How to conduct effective daily scrum

The Ideal Daily Scrum

The Scrum Master enables the Daily Scrum meeting. His work is to gather the team and Product Owner together, and derive from each team member three pieces of information:

• Tasks done since previous Daily Scrum
• Tasks planned to be done before the next Daily Scrum
• What are the hurdles faced which requires assistance?

The purpose of this meeting is not to solve issues but to familiarise the team with the current situation in the project and also to request for collaboration to handle the issues. Resolving issues would be discussed after the meeting, when the team involved in the project are brought together for this purpose.

The Daily scrum meeting is time boxed to 15 minutes.

Daily Scrum Meetings for Distributed Teams

These daily scrum meetings are very tedious to arrange when team members are not located in the same place. In such cases, meetings can be arranged using teleconference facilities, web conference and video conference.

Coping with Time-Zone Differences

Teams that stay in different time zones have more difficulty in arranging for a Scrum Daily stand up meeting. Below are few useful ways of handling a scrum daily stand up in different time zones:

• Arrange for daily stand ups such as selecting one site with fewest members which face some inconvenience with the time.
• You can try daily scrum for different sites which the Scrum Master records.
• Instead of short scrum meetings, you can have a weekly twice meetings.

The above mentioned methods do have their pros and cons. But again there is no one suitable way of collaborating with people who work in different time zones. It would be better to find a common ground between teams located in different time zones.

Coping with Language Differences

When teams are working across many geographies, having daily scrum maybe difficult when they don’t share any common language.

Tips for handling language differences include:
• Hiring a local facilitator who speaks both languages who can also guide or interpret as necessary
• All team members submitting their information by writing in advance, for review and discussion at the meeting
Above discussed methods help in conducting the daily scrum in a widely distributed world.

Preparing the pilot team

In addition to providing mentoring to the pilot team during the project, you also need to prepare the team in other ways. You need to train the pilot team on agile practices and principles, and provide a method for feedback during the pilot.

Ensure everyone is trained on agile

The untrained pilot-team members go through a process similar to that followed by the core team. They need an overview of why the company is pursuing agile, training on the agile principles, and an understanding of the process they’re to use on the pilot. If possible, have your agile coach provide the pilot team’s training, with core-team members contributing to the discussions. This process training takes one or two days and is slightly different for the pilot team. In addition to the fundamental principles and practices of agile, they also need training on how the core team has represented those principles in the custom methodology. For example, they need to see how the core team’s new process supports the agile principle of customers and developers working together daily. If core-team members are attending the fundamentals training with the pilot team, they can show the pilot team how the principles are reflected in the custom methodology. You should expect the untrained team members to have some cynicism and negativity related to using the new process. Their concerns usually relate to the following:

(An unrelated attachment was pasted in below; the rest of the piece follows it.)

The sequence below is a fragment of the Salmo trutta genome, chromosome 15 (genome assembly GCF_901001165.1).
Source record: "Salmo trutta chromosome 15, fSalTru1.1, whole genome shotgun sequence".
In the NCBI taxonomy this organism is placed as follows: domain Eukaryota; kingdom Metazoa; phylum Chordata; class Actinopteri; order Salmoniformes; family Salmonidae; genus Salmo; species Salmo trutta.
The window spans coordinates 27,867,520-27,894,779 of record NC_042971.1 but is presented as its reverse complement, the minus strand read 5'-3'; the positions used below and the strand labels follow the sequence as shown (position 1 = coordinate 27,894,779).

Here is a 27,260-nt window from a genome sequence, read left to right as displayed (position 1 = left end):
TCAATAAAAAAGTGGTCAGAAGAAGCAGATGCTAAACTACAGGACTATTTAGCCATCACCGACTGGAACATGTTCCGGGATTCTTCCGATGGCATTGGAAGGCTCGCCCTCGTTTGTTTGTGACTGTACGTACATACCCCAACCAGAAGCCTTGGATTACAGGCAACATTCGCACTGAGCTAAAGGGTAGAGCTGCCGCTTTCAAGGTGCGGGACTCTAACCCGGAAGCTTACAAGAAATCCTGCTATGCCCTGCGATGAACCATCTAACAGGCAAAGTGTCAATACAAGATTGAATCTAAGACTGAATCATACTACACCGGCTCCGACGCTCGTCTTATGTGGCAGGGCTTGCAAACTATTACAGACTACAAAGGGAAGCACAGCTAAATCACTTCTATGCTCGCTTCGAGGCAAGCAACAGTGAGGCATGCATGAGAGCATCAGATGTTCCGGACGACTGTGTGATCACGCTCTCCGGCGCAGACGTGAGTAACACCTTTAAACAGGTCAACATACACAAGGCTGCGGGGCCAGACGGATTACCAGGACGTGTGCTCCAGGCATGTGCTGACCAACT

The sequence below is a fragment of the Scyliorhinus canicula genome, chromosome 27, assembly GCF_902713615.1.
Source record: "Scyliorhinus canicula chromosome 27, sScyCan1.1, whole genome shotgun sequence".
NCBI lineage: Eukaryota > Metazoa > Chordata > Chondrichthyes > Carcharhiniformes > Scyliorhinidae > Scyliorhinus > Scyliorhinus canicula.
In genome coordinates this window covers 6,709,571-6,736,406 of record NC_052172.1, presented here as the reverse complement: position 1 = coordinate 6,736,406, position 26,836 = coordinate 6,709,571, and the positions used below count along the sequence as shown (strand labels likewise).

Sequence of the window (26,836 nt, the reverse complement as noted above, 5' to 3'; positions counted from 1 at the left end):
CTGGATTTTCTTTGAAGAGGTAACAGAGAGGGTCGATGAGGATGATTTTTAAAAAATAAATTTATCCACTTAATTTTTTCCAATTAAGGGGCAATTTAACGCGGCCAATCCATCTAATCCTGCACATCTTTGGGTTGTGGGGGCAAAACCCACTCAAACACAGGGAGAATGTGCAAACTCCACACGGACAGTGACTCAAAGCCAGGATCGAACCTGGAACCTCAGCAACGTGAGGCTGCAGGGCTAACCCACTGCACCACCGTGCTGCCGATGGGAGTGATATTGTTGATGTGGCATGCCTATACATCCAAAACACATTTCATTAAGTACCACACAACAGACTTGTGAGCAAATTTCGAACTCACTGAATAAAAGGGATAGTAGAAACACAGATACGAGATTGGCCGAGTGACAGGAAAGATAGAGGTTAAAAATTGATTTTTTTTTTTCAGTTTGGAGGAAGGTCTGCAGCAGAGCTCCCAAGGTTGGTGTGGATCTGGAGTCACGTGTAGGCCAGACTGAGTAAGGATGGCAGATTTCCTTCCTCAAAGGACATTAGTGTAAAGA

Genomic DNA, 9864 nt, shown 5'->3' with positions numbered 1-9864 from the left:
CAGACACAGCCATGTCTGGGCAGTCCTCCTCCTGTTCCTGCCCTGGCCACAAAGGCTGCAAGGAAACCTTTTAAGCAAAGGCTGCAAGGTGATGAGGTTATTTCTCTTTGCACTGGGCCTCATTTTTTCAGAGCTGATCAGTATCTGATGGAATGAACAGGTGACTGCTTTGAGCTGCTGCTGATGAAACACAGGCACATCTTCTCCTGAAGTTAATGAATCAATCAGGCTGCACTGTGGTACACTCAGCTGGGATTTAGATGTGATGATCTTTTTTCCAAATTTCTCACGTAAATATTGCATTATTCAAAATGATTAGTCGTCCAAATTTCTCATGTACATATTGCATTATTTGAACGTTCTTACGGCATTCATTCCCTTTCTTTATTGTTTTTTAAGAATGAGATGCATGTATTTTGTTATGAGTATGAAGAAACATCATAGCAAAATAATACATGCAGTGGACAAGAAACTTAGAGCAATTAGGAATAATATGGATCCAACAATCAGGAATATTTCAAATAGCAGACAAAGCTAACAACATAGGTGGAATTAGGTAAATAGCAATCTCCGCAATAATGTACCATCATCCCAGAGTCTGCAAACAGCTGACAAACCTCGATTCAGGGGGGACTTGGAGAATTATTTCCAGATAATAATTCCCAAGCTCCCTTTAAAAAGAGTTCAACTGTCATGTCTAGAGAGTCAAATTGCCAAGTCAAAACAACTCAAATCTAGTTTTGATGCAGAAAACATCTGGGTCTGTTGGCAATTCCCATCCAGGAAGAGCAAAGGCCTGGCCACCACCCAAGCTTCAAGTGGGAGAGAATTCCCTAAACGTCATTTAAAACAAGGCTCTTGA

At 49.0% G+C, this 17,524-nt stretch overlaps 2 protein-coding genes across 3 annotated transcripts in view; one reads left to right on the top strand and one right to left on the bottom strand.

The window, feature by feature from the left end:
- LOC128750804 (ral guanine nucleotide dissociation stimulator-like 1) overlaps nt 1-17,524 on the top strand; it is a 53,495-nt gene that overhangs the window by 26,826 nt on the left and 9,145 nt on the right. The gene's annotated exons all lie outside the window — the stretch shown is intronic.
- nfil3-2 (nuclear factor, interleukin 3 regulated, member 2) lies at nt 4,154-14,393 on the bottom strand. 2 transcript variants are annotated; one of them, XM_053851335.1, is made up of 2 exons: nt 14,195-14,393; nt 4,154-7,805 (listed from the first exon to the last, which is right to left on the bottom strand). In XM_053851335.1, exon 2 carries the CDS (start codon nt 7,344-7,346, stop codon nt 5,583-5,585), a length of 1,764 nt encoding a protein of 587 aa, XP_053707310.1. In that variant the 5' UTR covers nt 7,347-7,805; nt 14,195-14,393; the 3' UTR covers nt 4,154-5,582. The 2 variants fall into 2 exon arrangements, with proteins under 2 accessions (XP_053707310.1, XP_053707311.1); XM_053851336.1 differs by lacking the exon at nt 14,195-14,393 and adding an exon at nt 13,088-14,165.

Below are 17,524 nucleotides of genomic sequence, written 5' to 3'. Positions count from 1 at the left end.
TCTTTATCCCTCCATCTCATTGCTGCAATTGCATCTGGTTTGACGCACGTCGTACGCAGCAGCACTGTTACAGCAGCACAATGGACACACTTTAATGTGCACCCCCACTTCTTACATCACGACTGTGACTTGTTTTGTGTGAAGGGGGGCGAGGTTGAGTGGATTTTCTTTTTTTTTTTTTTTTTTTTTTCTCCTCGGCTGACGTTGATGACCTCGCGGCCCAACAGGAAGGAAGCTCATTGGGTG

■ A misunderstanding of agile principles.

■ A belief that the current process works fine —Project team members may be unaware of the issues that the new methodology addresses.

■ Lack of detail in the agile process —In the past, you may have prescribed every step in the development process. Now, the team is asked to participate in selecting the processes that add the most value, and that can be a shock. If your environment has been controlling in the past, the last item will take time to resolve. Agile doesn’t assign employee A to do step B; it tells the employee to deliver value to the customer as quickly as possible and provides tools and processes to reach that goal. The team works together to determine logical steps and assignments during the project. No matter what the feedback is, listen to the pilot team with an open mind. Where applicable, show them how the new design takes their concerns into account. You may receive enough feedback from pilot-team members to tempt you to make another update to the methodology. But unless the feedback identifies a showstopper, we suggest holding off on any changes—the pilot will provide plenty of feedback, and you can incorporate the pilot-team feedback when the pilot project is complete.

Providing a mechanism for feedback

When the pilot project kicks off, you need to provide a way to gather feedback from the pilot team. The best way to do this is to invite them to the weekly core-team meetings and give them the floor. The core team can listen, see how the methodology is working, and provide guidance to the pilot team. You should expect some apprehension from the pilot team during the first few meetings. The pilot team knows they’re providing feedback to the group that customized the methodology. Do your best to create an environment where egos are checked at the door and the pilot team feels comfortable sharing their feelings.